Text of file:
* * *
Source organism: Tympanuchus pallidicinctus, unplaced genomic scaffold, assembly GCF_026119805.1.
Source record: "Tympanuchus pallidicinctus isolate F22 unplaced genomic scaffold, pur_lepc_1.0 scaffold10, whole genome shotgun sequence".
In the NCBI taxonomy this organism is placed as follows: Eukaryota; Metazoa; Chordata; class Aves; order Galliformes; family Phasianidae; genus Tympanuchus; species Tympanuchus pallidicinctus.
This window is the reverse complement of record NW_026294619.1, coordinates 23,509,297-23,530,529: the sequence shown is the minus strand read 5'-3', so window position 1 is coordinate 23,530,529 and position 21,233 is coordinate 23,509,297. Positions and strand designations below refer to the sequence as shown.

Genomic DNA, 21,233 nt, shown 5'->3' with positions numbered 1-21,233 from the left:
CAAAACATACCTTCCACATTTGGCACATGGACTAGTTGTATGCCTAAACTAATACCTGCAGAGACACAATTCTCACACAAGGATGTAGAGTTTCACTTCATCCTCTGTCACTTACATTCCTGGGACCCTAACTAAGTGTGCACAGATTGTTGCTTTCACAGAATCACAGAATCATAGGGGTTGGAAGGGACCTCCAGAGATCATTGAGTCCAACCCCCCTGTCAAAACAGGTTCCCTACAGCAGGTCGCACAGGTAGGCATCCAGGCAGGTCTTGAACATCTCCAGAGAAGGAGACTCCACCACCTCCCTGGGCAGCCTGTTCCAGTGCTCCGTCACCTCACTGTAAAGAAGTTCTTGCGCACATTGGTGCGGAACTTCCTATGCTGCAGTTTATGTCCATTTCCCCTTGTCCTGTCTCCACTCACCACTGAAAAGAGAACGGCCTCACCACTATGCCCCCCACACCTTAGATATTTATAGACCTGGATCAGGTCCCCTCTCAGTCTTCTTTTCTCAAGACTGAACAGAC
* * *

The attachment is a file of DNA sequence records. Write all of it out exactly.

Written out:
Source organism: Tympanuchus pallidicinctus, unplaced genomic scaffold, assembly GCF_026119805.1.
Source record: "Tympanuchus pallidicinctus isolate F22 unplaced genomic scaffold, pur_lepc_1.0 scaffold10, whole genome shotgun sequence".
In the NCBI taxonomy this organism is placed as follows: Eukaryota; Metazoa; Chordata; class Aves; order Galliformes; family Phasianidae; genus Tympanuchus; species Tympanuchus pallidicinctus.
This window is the reverse complement of record NW_026294619.1, coordinates 23,509,297-23,530,529: the sequence shown is the minus strand read 5'-3', so window position 1 is coordinate 23,530,529 and position 21,233 is coordinate 23,509,297. Positions and strand designations below refer to the sequence as shown.

Genomic DNA, 21,233 nt, shown 5'->3' with positions numbered 1-21,233 from the left:
CAAAACATACCTTCCACATTTGGCACATGGACTAGTTGTATGCCTAAACTAATACCTGCAGAGACACAATTCTCACACAAGGATGTAGAGTTTCACTTCATCCTCTGTCACTTACATTCCTGGGACCCTAACTAAGTGTGCACAGATTGTTGCTTTCACAGAATCACAGAATCATAGGGGTTGGAAGGGACCTCCAGAGATCATTGAGTCCAACCCCCCTGTCAAAACAGGTTCCCTACAGCAGGTCGCACAGGTAGGCATCCAGGCAGGTCTTGAACATCTCCAGAGAAGGAGACTCCACCACCTCCCTGGGCAGCCTGTTCCAGTGCTCCGTCACCTCACTGTAAAGAAGTTCTTGCGCACATTGGTGCGGAACTTCCTATGCTGCAGTTTATGTCCATTTCCCCTTGTCCTGTCTCCACTCACCACTGAAAAGAGAACGGCCTCACCACTATGCCCCCCACACCTTAGATATTTATAGACCTGGATCAGGTCCCCTCTCAGTCTTCTTTTCTCAAGACTGAACAGAC